“I think it reflects that Vermont elected officials are more in touch with our constituents than a lot of elected officials in other states,” said Lt. Gov. David Zuckerman, who has worked on marijuana issues for the majority of his political career. “I think the public is ahead of us, but elected officials tend to be cautious when it comes to change.”
Wednesday’s vote came after the Judiciary Committee voted 8-3 to support S.22, which was pitched as a compromise between the House and Senate approaches on marijuana. The proposal incorporates H.170, the House-supported bill that would legalize possession of up to one ounce of marijuana or several plants, but delays the effective date one year to July 2018.
The bill also sets up a nine-member commission to study the best way to regulate marijuana in the future.
“There’s no slam dunk of any kind,” said Rep. Barbara Rachelson, D-Burlington, a member of the House Judiciary Committee, speaking about the prospect of a legal marijuana market. “It just is doing work that could be used next year or in subsequent years.”
Opponents of the bill worried that it lacked safeguards to prevent use of marijuana among people younger than age 21.
“The data indicates that our youth are using marijuana more infrequently, and I don’t think we should put that in jeopardy at this point in time,” said Rep. Scott Beck, R-St. Johnsbury, who voted against the bill.
Under the proposal, nine people would be responsible for drafting a system to tax and regulate marijuana and submitting the plan to the Legislature. The end result would need to be a marijuana regulatory system that “increases public safety and reduces harm to public health.”
The Marijuana Regulatory Commission would include the following people: two members of the House of Representatives and one member of the public appointed by House Speaker Mitzi Johnson, two members of the Senate and one member of the public appointed by the Senate’s Committee on Committees, Attorney General T.J. Donovan or his designee, Agriculture Secretary Anson Tebbetts or his designee, and one member appointed by Gov. Phil Scott.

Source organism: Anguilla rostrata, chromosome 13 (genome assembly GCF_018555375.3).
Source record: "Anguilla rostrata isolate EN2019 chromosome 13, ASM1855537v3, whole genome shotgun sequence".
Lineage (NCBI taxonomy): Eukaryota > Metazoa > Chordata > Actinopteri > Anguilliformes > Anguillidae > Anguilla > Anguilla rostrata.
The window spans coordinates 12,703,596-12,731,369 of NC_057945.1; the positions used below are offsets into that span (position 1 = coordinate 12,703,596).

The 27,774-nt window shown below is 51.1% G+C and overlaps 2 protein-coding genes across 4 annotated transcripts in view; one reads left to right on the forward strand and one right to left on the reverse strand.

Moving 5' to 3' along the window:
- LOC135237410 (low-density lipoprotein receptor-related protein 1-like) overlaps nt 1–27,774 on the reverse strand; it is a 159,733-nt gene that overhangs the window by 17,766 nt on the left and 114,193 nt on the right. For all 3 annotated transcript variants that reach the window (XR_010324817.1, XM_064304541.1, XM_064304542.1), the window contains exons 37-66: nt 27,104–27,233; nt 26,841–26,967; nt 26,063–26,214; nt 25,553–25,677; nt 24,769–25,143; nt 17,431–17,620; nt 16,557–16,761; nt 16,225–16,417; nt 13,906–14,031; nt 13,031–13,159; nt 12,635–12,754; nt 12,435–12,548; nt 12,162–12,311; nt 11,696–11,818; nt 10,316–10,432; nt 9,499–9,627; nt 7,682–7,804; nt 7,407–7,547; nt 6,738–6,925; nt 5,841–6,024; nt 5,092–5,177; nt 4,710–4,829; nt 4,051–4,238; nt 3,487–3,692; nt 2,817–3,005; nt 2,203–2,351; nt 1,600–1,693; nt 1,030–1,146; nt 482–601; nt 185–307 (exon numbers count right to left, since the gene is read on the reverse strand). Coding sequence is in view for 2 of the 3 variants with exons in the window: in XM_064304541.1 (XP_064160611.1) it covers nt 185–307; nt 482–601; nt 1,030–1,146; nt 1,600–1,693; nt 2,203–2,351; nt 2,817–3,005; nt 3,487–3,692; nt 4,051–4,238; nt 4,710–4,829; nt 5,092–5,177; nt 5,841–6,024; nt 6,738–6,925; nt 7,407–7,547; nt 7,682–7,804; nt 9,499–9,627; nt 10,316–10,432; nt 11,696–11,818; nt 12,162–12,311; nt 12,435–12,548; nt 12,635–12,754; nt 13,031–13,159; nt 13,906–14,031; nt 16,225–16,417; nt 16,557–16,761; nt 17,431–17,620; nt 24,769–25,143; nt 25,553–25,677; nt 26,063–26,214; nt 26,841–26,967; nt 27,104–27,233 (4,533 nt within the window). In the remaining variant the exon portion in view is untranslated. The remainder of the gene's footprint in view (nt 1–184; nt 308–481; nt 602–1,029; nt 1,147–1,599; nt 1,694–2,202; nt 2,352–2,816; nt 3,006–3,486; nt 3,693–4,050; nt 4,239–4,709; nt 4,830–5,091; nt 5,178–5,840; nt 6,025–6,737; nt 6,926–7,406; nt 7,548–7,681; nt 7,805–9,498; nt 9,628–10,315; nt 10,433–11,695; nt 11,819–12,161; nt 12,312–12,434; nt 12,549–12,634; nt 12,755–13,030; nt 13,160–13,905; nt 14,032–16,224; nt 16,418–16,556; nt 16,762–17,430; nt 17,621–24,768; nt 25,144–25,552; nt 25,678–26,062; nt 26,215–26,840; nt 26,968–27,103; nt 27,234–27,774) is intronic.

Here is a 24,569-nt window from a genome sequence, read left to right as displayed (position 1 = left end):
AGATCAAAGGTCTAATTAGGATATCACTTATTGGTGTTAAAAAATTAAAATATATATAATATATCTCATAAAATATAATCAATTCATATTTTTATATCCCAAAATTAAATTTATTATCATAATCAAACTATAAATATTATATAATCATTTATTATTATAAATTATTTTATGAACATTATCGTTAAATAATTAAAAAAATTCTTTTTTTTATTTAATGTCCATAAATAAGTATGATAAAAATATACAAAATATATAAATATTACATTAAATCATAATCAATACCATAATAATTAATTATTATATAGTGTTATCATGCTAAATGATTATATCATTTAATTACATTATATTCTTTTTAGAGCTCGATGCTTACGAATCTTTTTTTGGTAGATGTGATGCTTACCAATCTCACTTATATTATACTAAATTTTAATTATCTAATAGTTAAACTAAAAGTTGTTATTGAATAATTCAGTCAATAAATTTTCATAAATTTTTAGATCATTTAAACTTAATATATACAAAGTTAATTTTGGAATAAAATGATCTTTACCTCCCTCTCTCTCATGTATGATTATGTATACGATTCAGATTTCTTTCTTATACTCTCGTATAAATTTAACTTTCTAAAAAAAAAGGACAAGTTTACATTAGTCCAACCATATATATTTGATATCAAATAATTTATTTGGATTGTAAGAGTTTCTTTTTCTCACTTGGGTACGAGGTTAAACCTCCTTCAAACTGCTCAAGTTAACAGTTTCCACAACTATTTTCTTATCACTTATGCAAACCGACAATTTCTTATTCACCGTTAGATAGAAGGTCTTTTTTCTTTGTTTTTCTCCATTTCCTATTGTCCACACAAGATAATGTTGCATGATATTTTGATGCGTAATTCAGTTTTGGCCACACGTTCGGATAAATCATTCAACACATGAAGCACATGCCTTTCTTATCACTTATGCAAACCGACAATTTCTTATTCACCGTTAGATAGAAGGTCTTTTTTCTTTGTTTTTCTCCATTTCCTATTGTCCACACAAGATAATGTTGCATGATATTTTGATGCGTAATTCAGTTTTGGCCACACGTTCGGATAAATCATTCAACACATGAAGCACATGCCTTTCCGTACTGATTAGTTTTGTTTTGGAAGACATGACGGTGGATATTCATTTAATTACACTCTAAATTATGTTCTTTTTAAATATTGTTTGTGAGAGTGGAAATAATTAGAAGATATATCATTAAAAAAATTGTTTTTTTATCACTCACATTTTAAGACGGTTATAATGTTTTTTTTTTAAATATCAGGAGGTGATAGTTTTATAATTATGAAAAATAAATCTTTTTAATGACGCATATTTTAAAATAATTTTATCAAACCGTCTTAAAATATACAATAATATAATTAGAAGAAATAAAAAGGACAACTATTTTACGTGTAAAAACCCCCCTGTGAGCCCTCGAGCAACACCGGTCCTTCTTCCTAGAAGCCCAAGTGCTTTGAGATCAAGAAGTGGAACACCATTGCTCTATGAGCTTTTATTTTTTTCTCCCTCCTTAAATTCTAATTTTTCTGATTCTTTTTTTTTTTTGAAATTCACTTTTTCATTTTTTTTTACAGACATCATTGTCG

“The administration will be at the table, along with the attorney general and others,” said Rep. Maxine Grad, D-Moretown, chairwoman of the House Judiciary Committee. “With Massachusetts and Maine starting up in 2018, I think we need to continue this conversation.”
Republican Tom Burditt, R-West Rutland, was initially cautious about any legislation relating to government regulation of marijuana but changed his mind and supported the bill in Wednesday’s committee vote. The remaining three Republicans on the committee were opposed.
Gov. Phil Scott, who has repeatedly expressed concerns about marijuana and highway safety. Scott has the choice to sign the bill, veto the bill, or allow it to become law without his signature.
The first-term Republican governor declined to say prior to the House vote on Wednesday whether he would veto the legislation.
“I don’t believe this is a priority for Vermont,” Scott said. “I believe that what we should be doing is trying to find ways to protect those on our highways, deliver a level of impairment that is consistent throughout the Northeast, as well as to address the edibles for our kids, before we move forward with legalization. Having said that, I’m going to review the bill as it’s passed.”
This article will be updated.
Source: Burlington Free Press (VT)
Author: April McCullum , Free Press Staff Writer
Published: May 10, 2017
Copyright: 2017 Burlington Free Press
Address: PO Box 10, Burlington, VT 05402